The Balboa Yacht Club was packed on February 28th for a big night as Dr. Barbara Block was on hand to share some of her data and what she has been finding out about bluefin tuna, both in the Pacific and in the Atlantic. CCA CAL Chairman Bill Shedd, CCA Member Paul Fruchbom and Dr. Block teamed up back in August of 2018 to go out and tag Pacific bluefin tuna off of our coast in California. The trip was successful as they were able to tag 7 bluefin tuna, one of which taped out at 72.5 inches and weighed an estimated 250 pounds.
Dr. Block, from Stanford University, gave a very informative presentation on her efforts throughout almost her entire career on tagging bluefin tuna, primarily in the Atlantic, until recently. Block and her team have successfully tagged over 1,000 fish over almost 2 decades. These tags, both archival tags and satellite tags, have been surgically planted in these fish to track their migration patterns. An archival tag is planted internally and can give up to 5 years of information on the fish including body temperature, diet, and pressure. The pop-up satellite tags are good for approximately 1 year, which they will pop up to the surface and deliver information such as the track and behavior of the fish.
One of the biggest problems that Dr. Block faces with the archival tags is that they must be returned in order to collect data. There are big rewards for those that are returned, but the return rate of these tags is just 50%. Block has gone as far as labeling these tags with different languages that clearly depict it to be a tag and there is a reward. She is seeking greater cooperation and partnership with foreign countries in the western Pacific to try get more of these tags returned.
One of the biggest questions that Block is trying to answer revolves around the age class at which bluefin tuna spawn. Countries such as Japan and Taiwan believe that pacific bluefin tuna spawn at around year 3 or 4. However, Block firmly believes that the age class at which they span is around the age of 8, when the fish weigh around 250 pounds.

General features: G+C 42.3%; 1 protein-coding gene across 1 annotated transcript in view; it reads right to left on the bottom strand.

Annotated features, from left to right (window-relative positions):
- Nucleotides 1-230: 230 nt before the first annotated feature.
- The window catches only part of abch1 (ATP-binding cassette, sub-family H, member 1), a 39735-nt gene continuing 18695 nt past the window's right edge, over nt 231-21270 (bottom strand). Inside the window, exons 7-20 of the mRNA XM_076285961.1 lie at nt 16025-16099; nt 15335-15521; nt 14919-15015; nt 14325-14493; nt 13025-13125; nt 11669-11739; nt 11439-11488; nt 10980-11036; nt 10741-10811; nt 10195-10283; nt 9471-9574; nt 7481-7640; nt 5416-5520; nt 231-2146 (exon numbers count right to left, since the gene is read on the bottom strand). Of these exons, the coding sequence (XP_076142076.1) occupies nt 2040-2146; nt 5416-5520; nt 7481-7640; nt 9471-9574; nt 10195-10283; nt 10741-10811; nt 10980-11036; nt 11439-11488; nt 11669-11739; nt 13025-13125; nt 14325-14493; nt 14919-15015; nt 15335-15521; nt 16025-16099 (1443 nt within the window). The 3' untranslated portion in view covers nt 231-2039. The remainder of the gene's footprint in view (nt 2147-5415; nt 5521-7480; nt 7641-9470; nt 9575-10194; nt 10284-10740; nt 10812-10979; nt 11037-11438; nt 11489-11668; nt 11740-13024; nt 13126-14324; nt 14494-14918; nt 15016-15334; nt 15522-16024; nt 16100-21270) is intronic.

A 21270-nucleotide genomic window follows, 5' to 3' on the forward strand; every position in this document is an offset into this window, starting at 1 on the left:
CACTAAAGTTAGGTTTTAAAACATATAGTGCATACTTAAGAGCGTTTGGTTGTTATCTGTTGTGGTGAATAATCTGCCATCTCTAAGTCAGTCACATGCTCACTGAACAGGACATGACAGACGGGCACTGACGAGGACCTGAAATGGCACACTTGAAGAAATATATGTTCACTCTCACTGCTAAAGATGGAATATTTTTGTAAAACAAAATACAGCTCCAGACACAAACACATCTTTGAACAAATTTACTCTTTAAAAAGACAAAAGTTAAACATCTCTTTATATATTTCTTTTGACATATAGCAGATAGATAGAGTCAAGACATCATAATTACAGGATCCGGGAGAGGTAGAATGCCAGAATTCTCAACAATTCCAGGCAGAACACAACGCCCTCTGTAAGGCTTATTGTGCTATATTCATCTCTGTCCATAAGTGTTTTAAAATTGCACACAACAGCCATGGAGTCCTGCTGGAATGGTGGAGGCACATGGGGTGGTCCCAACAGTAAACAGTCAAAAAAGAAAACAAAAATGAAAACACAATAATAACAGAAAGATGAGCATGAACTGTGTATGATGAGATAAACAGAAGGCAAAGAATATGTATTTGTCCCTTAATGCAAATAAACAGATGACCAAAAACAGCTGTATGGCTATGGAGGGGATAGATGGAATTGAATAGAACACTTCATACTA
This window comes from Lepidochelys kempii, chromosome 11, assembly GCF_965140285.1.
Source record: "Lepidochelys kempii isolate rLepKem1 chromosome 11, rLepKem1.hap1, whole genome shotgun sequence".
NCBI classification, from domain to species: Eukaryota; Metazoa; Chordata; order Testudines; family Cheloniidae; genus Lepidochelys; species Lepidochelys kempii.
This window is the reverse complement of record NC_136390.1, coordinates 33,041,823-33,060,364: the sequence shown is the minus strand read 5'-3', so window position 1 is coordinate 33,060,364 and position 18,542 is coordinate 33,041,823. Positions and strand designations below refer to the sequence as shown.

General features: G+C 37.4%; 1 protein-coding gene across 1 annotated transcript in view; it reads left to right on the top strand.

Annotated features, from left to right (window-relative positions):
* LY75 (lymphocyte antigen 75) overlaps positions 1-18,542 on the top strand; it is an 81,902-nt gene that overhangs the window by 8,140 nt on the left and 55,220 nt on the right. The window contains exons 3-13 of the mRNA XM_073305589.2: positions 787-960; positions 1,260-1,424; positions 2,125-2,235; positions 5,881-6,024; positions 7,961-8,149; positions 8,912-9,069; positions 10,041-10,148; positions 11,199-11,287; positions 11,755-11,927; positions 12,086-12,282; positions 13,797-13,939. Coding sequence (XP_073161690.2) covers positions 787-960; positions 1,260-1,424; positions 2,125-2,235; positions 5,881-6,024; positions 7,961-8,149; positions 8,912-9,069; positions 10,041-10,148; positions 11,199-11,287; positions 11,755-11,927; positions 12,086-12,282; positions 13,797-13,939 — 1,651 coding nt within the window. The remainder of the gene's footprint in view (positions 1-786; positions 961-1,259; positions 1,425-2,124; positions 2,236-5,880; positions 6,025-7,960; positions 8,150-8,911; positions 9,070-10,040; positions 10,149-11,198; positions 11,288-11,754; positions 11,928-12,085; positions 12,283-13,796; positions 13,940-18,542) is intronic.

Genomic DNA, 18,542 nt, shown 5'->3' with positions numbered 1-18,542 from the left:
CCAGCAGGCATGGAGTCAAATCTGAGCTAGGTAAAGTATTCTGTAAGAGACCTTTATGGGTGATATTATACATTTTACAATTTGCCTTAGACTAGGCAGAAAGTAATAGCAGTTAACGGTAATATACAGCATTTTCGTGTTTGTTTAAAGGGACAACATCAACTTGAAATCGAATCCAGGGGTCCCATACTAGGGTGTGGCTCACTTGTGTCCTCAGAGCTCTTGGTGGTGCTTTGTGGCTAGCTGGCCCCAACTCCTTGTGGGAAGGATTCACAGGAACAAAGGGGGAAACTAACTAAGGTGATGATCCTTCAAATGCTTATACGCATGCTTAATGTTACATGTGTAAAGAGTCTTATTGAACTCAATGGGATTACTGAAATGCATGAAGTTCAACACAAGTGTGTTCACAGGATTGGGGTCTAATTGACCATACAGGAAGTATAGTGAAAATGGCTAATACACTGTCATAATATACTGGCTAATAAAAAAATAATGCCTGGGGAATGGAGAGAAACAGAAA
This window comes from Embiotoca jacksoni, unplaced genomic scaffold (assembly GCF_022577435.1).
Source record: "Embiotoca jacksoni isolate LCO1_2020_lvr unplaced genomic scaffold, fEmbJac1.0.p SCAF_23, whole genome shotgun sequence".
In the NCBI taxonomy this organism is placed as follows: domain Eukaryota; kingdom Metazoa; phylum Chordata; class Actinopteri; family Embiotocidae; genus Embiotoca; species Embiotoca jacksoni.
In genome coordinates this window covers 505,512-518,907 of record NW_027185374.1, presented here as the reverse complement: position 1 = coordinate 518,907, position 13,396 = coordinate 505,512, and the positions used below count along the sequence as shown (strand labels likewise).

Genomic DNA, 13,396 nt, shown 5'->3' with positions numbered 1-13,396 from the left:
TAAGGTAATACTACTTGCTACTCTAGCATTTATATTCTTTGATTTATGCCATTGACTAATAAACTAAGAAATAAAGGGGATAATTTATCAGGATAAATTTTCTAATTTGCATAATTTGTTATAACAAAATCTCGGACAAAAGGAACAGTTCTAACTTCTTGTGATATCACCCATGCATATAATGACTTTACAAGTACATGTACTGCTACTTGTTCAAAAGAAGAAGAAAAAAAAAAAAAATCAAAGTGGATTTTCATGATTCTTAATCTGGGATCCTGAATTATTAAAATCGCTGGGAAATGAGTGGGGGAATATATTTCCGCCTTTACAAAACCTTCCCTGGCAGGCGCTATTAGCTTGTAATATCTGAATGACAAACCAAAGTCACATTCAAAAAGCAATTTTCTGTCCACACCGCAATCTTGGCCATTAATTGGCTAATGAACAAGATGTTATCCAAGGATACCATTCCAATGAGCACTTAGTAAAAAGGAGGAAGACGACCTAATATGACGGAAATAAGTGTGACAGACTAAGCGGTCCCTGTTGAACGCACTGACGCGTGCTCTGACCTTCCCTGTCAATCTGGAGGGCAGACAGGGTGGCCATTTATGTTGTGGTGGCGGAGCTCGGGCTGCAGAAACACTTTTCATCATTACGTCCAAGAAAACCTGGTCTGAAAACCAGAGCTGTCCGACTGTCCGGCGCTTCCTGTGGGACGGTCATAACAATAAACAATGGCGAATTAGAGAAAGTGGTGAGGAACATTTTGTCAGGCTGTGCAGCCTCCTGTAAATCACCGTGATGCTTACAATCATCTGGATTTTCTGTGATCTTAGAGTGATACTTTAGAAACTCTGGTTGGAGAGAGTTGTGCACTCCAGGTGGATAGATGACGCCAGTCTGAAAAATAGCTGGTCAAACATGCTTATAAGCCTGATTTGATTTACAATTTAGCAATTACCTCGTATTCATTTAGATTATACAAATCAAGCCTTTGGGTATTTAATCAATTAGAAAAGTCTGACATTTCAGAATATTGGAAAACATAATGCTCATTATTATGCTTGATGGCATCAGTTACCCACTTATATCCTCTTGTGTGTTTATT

“We have, in the past three years, been tagging Pacific Bluefin of year classes that are no five to eight years old here in our California waters, and to date, these large fish have returned to western Pacific waters at eight years of age. In addition, we have examined some of the sport-caught fish, and we’ve noticed that non of the female bluefin tuna are reproductively active, although some are close,” Block said. “So it leads us to believe that the bluefin we are fishing off San Clemente and 60-Mile Bank are spawning at approximately eight years of age or older – much like the Atlantic bluefin tuna population of the Gulf of Mexico.”
Overall, it is apparent that the bluefin population in the Pacific is in very poor shape, the main reason being that other foreign countries on the western side of the Pacific are catching too many of the smaller class of fish in years 1 and 2 (a little less than 20 pounds).
CCA CAL is is planning to do much more with Dr. Block and her team, starting in August 2019, when we will have another trip to tag bluefin off of the California coast. With cost of these tags being high, there will be a limited number of boats that will be able to tag with us. However, we also are asking for sponsorships of tags by any businesses, clubs, or anglers will to help out. The more tags we can implant, the better the information they can provide.
A big thanks to everybody who came out to talk bluefin tagging with CCA CAL! Also, we’d like to thank CCA CAL Chairman Bill Shedd, CCA Member Paul Fruchbom, Dr. Barbara Block, the CCA CAL Orange County Chapter, CCA CAL State Board Members Bob Hoose, Tim Manaka, John Ballotti, Merit McCrae, Wendy Tochihara, Don Trojan, Bill Boyce, and Bob Kurz. And thank you to all our members for being there.